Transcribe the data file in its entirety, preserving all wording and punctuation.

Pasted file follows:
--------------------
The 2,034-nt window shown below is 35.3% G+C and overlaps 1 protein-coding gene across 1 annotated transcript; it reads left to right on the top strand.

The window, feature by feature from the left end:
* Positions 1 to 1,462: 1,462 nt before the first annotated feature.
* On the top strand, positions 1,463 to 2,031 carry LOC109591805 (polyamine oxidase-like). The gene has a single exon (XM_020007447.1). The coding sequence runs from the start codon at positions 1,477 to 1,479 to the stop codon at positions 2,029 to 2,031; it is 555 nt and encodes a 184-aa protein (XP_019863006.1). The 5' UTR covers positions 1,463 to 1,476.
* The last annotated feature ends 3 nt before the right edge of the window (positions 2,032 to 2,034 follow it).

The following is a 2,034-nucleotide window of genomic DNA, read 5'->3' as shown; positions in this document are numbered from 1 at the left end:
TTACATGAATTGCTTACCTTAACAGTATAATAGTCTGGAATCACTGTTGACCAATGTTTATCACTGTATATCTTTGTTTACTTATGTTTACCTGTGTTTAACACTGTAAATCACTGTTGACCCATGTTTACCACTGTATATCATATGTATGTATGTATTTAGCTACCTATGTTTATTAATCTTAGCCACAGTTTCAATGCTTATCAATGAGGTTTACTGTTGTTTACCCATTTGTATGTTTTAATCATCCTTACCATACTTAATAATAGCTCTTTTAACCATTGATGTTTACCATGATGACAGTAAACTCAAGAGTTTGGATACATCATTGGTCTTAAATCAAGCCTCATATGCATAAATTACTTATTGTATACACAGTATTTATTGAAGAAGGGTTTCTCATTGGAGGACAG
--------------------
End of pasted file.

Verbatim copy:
The 2,034-nt window shown below is 35.3% G+C and overlaps 1 protein-coding gene across 1 annotated transcript; it reads left to right on the top strand.

The window, feature by feature from the left end:
* Positions 1 to 1,462: 1,462 nt before the first annotated feature.
* On the top strand, positions 1,463 to 2,031 carry LOC109591805 (polyamine oxidase-like). The gene has a single exon (XM_020007447.1). The coding sequence runs from the start codon at positions 1,477 to 1,479 to the stop codon at positions 2,029 to 2,031; it is 555 nt and encodes a 184-aa protein (XP_019863006.1). The 5' UTR covers positions 1,463 to 1,476.
* The last annotated feature ends 3 nt before the right edge of the window (positions 2,032 to 2,034 follow it).

The following is a 2,034-nucleotide window of genomic DNA, read 5'->3' as shown; positions in this document are numbered from 1 at the left end:
TTACATGAATTGCTTACCTTAACAGTATAATAGTCTGGAATCACTGTTGACCAATGTTTATCACTGTATATCTTTGTTTACTTATGTTTACCTGTGTTTAACACTGTAAATCACTGTTGACCCATGTTTACCACTGTATATCATATGTATGTATGTATTTAGCTACCTATGTTTATTAATCTTAGCCACAGTTTCAATGCTTATCAATGAGGTTTACTGTTGTTTACCCATTTGTATGTTTTAATCATCCTTACCATACTTAATAATAGCTCTTTTAACCATTGATGTTTACCATGATGACAGTAAACTCAAGAGTTTGGATACATCATTGGTCTTAAATCAAGCCTCATATGCATAAATTACTTATTGTATACACAGTATTTATTGAAGAAGGGTTTCTCATTGGAGGACAG